The Human Rights Service has provided figures showing that second-generation immigrants obtain spouses in their home country to a much greater extent than first-generation immigrants. Where 64 percent of men and 50 percent of first-generation women have a spouse from their home country, the figure for the second generation is as much as 75 percent, figures from HRS show.
This means, according to the same organization, that the development in the marriage pattern is going in the completely wrong direction. Combined with the fact that 80.000 children and young people from countries with arranged marriages are registered in Norway, we are today facing "a dramatic increase in foster marriages, of which many forced marriages," writes HRS in its latest report.
There is much to be said for these claims from a group that is trying to position itself as an indispensable premise provider in the immigration debate. One thing is that Statistics Norway and others believe that they have found significant interpretative errors and omissions in the report. As of today, no one knows how the pattern of marriage among second-generation immigrants will develop, simply because so few of them have married yet. In other words, the numbers are too thin.
In today's newspaper, Athat Akram, editor of the magazine Young Muslim, also points out that HRS mixes concepts such as country of origin and abroad, that they quote too high figures in a Danish report on marriage, and that the statistics do not include cohabitation. In a separate report, Akram writes that the HRS report contains "several contradictions and errors of varying severity, which either indicate distortion of reality, exaggeration, incompetence, incompetence, conscious or unconscious embezzlement of facts or a combination of all this."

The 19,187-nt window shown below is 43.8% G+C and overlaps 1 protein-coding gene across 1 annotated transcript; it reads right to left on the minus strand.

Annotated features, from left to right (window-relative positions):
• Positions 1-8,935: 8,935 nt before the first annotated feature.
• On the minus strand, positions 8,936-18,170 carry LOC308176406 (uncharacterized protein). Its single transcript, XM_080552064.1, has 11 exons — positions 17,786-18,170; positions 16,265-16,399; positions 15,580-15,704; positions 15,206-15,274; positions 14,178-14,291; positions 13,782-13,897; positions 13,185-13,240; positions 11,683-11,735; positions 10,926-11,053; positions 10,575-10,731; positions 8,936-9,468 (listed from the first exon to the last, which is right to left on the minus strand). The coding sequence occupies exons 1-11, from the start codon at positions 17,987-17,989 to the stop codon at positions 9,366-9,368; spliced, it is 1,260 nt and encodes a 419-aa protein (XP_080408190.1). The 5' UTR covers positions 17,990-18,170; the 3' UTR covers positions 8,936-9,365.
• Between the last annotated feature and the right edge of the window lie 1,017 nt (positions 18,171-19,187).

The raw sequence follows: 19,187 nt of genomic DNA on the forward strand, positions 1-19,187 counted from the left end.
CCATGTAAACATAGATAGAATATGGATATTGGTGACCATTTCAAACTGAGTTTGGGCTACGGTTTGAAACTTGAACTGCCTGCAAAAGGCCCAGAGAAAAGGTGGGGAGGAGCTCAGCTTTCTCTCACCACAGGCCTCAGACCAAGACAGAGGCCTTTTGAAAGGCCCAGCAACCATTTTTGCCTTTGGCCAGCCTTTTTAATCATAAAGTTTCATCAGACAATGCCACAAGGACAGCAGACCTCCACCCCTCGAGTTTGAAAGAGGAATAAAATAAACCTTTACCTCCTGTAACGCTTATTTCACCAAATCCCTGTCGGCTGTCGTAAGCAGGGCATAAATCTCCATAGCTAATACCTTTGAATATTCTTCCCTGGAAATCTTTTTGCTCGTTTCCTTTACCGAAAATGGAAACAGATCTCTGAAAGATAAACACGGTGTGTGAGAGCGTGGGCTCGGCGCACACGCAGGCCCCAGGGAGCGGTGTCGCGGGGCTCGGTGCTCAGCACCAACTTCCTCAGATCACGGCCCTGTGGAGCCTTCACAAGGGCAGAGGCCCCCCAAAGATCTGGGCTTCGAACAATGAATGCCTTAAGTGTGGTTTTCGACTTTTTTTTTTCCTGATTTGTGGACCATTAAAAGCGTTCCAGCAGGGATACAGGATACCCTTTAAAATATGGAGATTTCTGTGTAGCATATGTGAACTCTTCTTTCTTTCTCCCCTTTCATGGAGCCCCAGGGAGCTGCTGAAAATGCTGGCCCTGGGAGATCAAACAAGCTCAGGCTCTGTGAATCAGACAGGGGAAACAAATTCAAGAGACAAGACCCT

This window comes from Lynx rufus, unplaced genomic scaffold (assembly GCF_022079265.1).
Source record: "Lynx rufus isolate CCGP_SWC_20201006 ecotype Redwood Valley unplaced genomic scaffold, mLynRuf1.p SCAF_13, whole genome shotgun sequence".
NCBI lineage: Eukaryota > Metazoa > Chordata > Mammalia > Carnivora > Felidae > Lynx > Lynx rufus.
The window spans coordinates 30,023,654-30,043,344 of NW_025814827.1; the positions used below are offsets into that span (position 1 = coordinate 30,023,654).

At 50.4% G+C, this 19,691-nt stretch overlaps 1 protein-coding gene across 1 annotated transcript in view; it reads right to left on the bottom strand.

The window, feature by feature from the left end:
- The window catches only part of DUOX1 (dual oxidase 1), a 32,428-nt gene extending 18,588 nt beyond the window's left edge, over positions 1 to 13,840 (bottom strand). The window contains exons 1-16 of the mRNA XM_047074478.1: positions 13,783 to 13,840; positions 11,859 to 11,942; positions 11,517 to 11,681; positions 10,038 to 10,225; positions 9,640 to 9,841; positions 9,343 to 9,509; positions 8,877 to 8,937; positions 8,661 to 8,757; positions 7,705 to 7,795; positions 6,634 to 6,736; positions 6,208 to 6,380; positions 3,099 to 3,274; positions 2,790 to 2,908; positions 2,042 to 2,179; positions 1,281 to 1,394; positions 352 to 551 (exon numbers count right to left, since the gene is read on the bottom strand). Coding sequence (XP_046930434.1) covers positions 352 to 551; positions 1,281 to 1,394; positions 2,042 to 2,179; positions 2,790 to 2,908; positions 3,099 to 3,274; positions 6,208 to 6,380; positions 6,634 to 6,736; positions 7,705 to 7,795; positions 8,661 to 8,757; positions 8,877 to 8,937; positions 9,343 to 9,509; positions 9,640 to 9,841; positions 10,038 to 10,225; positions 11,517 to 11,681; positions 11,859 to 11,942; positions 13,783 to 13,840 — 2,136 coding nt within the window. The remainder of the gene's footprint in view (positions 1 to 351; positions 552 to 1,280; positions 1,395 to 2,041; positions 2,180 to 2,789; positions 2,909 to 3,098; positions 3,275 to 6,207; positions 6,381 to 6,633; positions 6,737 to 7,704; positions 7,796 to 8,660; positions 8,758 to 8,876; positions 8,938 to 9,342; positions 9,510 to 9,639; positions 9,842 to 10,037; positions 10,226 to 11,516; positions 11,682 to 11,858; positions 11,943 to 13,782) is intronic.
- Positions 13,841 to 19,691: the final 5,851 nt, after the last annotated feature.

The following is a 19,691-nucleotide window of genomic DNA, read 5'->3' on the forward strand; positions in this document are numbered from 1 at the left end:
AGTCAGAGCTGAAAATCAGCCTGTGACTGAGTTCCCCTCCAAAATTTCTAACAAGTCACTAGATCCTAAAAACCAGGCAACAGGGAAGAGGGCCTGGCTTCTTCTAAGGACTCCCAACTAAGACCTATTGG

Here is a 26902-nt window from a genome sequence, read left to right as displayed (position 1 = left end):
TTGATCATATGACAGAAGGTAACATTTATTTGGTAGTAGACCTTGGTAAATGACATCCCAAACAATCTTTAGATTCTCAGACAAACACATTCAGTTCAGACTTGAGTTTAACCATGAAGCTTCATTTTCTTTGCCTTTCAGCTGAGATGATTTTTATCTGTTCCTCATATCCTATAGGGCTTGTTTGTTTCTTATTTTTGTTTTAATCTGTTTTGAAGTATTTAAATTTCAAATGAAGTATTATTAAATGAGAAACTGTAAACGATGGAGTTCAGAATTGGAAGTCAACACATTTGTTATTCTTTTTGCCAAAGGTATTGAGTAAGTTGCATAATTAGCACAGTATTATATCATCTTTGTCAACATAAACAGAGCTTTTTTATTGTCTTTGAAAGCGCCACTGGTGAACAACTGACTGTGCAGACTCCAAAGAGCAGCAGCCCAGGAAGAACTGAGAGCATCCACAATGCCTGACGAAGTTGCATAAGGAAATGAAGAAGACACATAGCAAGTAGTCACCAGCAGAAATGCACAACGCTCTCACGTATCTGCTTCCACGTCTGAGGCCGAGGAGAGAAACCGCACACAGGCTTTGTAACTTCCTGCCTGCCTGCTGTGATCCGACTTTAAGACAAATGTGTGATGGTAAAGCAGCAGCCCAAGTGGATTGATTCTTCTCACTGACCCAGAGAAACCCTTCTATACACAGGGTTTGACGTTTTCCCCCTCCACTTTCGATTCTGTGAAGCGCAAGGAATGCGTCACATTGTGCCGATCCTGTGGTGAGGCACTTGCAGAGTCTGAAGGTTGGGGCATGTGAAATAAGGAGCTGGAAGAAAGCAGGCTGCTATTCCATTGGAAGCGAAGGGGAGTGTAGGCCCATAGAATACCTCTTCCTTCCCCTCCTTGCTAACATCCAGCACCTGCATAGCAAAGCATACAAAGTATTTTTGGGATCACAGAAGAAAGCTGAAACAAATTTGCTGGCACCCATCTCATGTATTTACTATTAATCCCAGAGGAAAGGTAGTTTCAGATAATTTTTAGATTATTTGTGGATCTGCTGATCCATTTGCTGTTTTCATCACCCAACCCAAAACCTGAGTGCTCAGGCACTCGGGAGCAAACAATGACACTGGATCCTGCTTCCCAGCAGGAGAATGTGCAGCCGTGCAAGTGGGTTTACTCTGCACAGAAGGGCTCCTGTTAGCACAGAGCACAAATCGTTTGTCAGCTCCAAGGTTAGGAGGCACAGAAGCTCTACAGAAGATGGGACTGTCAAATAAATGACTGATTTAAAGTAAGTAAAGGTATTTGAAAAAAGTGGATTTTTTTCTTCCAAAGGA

Statistics Norway itself accuses Human Rights Service of misinterpreting statistical material in the report presented.
This criticism is not only important. It is absolutely necessary to counter the whole premise of the debate that HRS proposes; namely, that marriages in themselves are something that should be fought.
In order to convey its message, HRS makes a mother-nille argument: fetch marriage is largely about arranged marriage and forced marriage. Since arranged marriages are basically the same as forced marriages, all marriages will be forced marriages. In its report, HRS specifically rejects that three out of four second-generation immigrants will voluntarily pick up their spouse in their parents' home country. Thus, the underlying conclusion is that 75 percent of marriages among second-generation immigrants will contain an element of coercion.
And this is where the statistics turn into ideological seduction.
So far no one knows how many of the second generation immigrants want to get married in their home country. On a larger scale, the increase in the number of family reunions is a result of other forms of migration becoming impossible in Western Europe, and could be reduced by a broader right of asylum and immigration.
And getting married is not undesirable in itself, but only if the marriage is carried out under duress.
To counteract the latter, a minimalist state must adopt sensible legislation and good reporting mechanisms. We can and should manage that debate without HRS.